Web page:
Alejandro Gonzalez Inarritu, one might say, does not do things in halves. He does not waffle; he does not prevaricate; when his films state something they do so declaratively, forcefully. His protagonists faced with the ultimate struggle do not go gentle into that good night--they kick a few garbage cans along the way, shriek their lungs out, and for good measure toss rocks through the back window.
Take Inarritu's latest, Biutiful (2010)--no; backtrack a bit. Inarritu has a tendency to employ multiple story threads in his movies: Amores Perros (2000) used a car crash to unite three separate narratives; 21 Grams (2003) used a hit-and-run accident (vehicular mishaps figure heavily in his pictures); Babel (2006)--his most ambitious work to date--follows four stories in as many countries, and does not involve a vehicle as a major plot element, though a bus rider is, at one point, shot.
With Biutiful Inarritu seems to have forsworn this tendency by focusing on only one protagonist, Uxbal (Javier Bardem), a single father raising two kids--seems, that is, until one looks at the protagonist's situation more carefully. Uxbal's wife Marambra (Maricel Alvarez) is an ex-drug addict and suffers from a bipolar disorder; he is torn between denying her the children and leaving them in her unreliable care. He finds jobs for twenty-five Chinese workers smuggled into Spain illegally; along the way finds himself concerned for a young woman sick with colds (she and her fellow workers sleep in an unheated basement). He sells drugs through a series of Senegalese vendors (also in Spain illegally) and is later saddled with the problem of caring for a Senegalese woman and her child.
Any one of these responsibilities would be enough to weigh down even the strongest men but no; Inarritu continues to pile on the poor man--Uxbal learns that he has prostate cancer, and that with chemotherapy he only has months to live; a friend urges him to put his affairs in order before he goes (duh). He also sees dead people (where did that come from--Shyamalan?) and at at one point has to tell a boy's father that his son was a thief.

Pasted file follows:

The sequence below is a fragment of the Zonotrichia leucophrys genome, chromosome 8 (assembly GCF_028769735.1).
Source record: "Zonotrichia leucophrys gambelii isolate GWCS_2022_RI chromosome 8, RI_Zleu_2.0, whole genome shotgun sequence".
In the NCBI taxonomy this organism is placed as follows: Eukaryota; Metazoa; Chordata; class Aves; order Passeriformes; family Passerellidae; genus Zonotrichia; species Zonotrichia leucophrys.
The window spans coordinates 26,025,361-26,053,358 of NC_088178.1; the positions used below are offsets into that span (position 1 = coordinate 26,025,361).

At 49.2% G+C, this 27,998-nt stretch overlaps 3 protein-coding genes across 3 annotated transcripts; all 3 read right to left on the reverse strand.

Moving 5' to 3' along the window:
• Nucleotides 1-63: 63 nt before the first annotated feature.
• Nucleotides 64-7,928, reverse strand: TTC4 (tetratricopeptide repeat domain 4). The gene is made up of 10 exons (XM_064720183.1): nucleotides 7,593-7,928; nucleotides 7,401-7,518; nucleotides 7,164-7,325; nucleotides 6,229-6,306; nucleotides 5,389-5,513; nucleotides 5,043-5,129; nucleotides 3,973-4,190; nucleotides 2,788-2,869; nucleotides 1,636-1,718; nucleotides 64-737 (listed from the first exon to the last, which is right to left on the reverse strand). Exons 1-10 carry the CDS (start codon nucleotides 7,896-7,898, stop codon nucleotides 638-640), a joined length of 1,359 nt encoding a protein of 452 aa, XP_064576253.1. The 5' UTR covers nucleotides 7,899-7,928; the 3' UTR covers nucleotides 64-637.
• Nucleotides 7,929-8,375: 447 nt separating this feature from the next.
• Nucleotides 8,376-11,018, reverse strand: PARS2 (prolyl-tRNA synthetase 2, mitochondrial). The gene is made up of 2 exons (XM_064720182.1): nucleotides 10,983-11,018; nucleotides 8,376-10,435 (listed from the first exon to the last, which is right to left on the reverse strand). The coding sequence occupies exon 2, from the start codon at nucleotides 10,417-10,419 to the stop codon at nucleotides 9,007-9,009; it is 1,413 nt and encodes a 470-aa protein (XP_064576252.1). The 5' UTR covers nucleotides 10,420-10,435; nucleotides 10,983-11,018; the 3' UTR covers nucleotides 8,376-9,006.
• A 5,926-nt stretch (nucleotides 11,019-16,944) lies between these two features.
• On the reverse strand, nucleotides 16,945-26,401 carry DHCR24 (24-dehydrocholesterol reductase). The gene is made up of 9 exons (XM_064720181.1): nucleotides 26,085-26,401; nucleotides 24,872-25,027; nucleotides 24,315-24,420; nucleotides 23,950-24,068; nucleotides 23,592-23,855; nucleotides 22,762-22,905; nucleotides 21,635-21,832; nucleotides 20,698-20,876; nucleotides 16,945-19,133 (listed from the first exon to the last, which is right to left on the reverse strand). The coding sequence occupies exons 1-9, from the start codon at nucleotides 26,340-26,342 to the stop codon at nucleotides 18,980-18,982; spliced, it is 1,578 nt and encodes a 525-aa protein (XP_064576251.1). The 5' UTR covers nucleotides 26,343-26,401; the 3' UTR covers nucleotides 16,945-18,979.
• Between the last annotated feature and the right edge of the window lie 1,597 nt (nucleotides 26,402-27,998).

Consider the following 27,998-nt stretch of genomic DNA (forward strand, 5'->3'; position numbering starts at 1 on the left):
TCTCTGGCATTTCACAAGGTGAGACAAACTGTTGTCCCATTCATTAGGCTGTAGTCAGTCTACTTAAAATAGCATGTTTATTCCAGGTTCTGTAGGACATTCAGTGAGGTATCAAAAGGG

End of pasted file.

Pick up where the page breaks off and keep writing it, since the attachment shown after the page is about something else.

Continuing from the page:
It's at about this far in that you want to throw up your hands and yell “Okay!” Innarritu doesn't know when to stop; it's his most glorious virtue and most damning curse. The movie ranges all over the place, from urban hyperdrama to domestic melodrama to Twilight Zone supernatural; each narrative is accompanied by its own garish color scheme, each strains for its own memorable climax.
If anything in this escudella i carn d'olla--a kind of Catalan Christmas stew--sticks out, if anything in this overheated, overflowing bowl of mushy potage remains distinct in memory, it's Bardem. He's like the MGM lion with sad, Castillan eyes, a monument of a figure with a magnificently sculpted head and mane (Bardem's hair worn loose and long is like a mark of Biblical profundity--that's why the ridiculous 'do forced on him by the Coen brothers was so unforgivable, Oscar award or no Oscar award); he is like a supersized silent stone figure meant to commemorate some great tragedy (in Inarritu's eyes, three or four of them). Bardem as Uxbal somehow makes all this work; he sells the absurd plot with his heroic forbearance, his almost inhuman way of glaring at one unspeakably sad image after another and making his reaction somehow fresh and honest (even if for the film's last hour he's been racking up enough tragedies to fill a dozen socialist operas full to brimming).
Bardem does more than his share in selling this silliness--you almost want to bow to him in respect for what he's trying to do. You want to say “what a pile of shit!” but the scorn catches in the throat; the attempt, after all, is made with noble (if simpleminded) intentions, and the failure is still of Brobdingnagian scale, and impressive as hell.
The picture does remind one of other, more successful attempts: one remembers the Dardennes brothers' La Promesse (1996) which also dealt with illegal immigrants, but was as beautiful and persuasive in its austerity as this is confusing and ridiculous in its prodigality. It helped that the Dardennes filtered the story through the eyes of a child; when detail after damning detail finally clicks into place in the child's quietly perceptive mind, he (and through his eyes we the audience) gasp at the monstrousness of what's going on. The understated heroism of the child's final gesture seems earned, where the tragedy of Bardem's downfall here--and it does feel tragic despite, not because, of all the hoo-hah--seems forced and artificial. The Dardennes are masters of gracefully neorealist storytelling; Inarritu, it seems to me, is a master of garishly sensationalist poverty porn. All in all, I much prefer the Dardennes.
First published in Businessworld, 10.6.11